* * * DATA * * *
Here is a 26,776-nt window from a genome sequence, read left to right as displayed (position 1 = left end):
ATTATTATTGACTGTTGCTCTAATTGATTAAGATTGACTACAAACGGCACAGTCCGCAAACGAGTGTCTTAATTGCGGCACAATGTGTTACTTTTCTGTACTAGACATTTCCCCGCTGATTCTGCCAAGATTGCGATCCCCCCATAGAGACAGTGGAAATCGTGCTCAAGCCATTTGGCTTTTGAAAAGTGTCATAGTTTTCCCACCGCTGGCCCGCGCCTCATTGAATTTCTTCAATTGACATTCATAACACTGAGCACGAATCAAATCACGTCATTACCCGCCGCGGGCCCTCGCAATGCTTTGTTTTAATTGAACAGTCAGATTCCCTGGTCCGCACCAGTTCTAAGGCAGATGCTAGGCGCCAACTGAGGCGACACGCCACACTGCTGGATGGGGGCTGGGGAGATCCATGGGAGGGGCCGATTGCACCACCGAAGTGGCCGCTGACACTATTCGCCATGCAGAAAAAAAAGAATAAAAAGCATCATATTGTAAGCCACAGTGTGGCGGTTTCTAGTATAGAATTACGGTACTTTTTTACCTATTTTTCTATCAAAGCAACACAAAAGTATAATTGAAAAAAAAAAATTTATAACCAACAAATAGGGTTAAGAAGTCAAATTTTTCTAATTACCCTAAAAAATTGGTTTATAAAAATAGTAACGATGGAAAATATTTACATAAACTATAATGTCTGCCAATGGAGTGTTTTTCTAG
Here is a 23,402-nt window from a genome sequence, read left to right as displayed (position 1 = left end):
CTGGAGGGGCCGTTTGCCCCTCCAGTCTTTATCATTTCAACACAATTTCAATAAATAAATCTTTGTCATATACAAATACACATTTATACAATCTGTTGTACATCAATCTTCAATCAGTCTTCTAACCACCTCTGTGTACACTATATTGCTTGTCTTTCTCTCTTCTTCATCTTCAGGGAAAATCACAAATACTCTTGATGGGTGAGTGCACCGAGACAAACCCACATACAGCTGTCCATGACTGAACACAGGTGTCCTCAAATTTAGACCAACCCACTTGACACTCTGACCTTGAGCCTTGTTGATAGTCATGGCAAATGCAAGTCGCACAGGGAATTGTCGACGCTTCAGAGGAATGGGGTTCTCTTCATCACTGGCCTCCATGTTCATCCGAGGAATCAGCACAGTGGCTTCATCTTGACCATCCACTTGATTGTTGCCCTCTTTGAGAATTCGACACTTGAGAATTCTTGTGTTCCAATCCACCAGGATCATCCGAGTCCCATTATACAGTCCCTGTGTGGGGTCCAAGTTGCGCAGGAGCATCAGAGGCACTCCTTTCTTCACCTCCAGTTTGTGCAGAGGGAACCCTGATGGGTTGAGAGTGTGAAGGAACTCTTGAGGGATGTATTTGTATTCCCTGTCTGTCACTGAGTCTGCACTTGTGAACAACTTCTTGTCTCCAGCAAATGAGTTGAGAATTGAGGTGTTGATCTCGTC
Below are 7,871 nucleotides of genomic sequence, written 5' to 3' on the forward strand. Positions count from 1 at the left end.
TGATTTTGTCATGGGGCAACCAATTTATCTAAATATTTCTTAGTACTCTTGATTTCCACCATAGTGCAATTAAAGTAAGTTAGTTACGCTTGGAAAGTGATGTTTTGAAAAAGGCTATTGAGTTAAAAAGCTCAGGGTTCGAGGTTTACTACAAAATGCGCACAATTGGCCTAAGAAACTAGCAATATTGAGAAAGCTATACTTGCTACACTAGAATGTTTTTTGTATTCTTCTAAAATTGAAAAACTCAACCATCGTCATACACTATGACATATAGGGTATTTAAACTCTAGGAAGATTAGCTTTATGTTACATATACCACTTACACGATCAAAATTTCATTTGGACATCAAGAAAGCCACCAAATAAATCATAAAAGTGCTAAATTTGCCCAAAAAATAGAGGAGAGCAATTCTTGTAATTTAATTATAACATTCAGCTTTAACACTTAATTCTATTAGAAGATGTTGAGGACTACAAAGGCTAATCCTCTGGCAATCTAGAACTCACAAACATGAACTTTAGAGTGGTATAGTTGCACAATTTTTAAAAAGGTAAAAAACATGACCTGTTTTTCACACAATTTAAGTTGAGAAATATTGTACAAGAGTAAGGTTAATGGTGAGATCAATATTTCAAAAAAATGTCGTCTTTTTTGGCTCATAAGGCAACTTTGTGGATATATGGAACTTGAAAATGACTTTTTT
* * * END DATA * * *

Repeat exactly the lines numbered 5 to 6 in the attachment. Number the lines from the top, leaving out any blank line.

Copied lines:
Below are 7,871 nucleotides of genomic sequence, written 5' to 3' on the forward strand. Positions count from 1 at the left end.
TGATTTTGTCATGGGGCAACCAATTTATCTAAATATTTCTTAGTACTCTTGATTTCCACCATAGTGCAATTAAAGTAAGTTAGTTACGCTTGGAAAGTGATGTTTTGAAAAAGGCTATTGAGTTAAAAAGCTCAGGGTTCGAGGTTTACTACAAAATGCGCACAATTGGCCTAAGAAACTAGCAATATTGAGAAAGCTATACTTGCTACACTAGAATGTTTTTTGTATTCTTCTAAAATTGAAAAACTCAACCATCGTCATACACTATGACATATAGGGTATTTAAACTCTAGGAAGATTAGCTTTATGTTACATATACCACTTACACGATCAAAATTTCATTTGGACATCAAGAAAGCCACCAAATAAATCATAAAAGTGCTAAATTTGCCCAAAAAATAGAGGAGAGCAATTCTTGTAATTTAATTATAACATTCAGCTTTAACACTTAATTCTATTAGAAGATGTTGAGGACTACAAAGGCTAATCCTCTGGCAATCTAGAACTCACAAACATGAACTTTAGAGTGGTATAGTTGCACAATTTTTAAAAAGGTAAAAAACATGACCTGTTTTTCACACAATTTAAGTTGAGAAATATTGTACAAGAGTAAGGTTAATGGTGAGATCAATATTTCAAAAAAATGTCGTCTTTTTTGGCTCATAAGGCAACTTTGTGGATATATGGAACTTGAAAATGACTTTTTT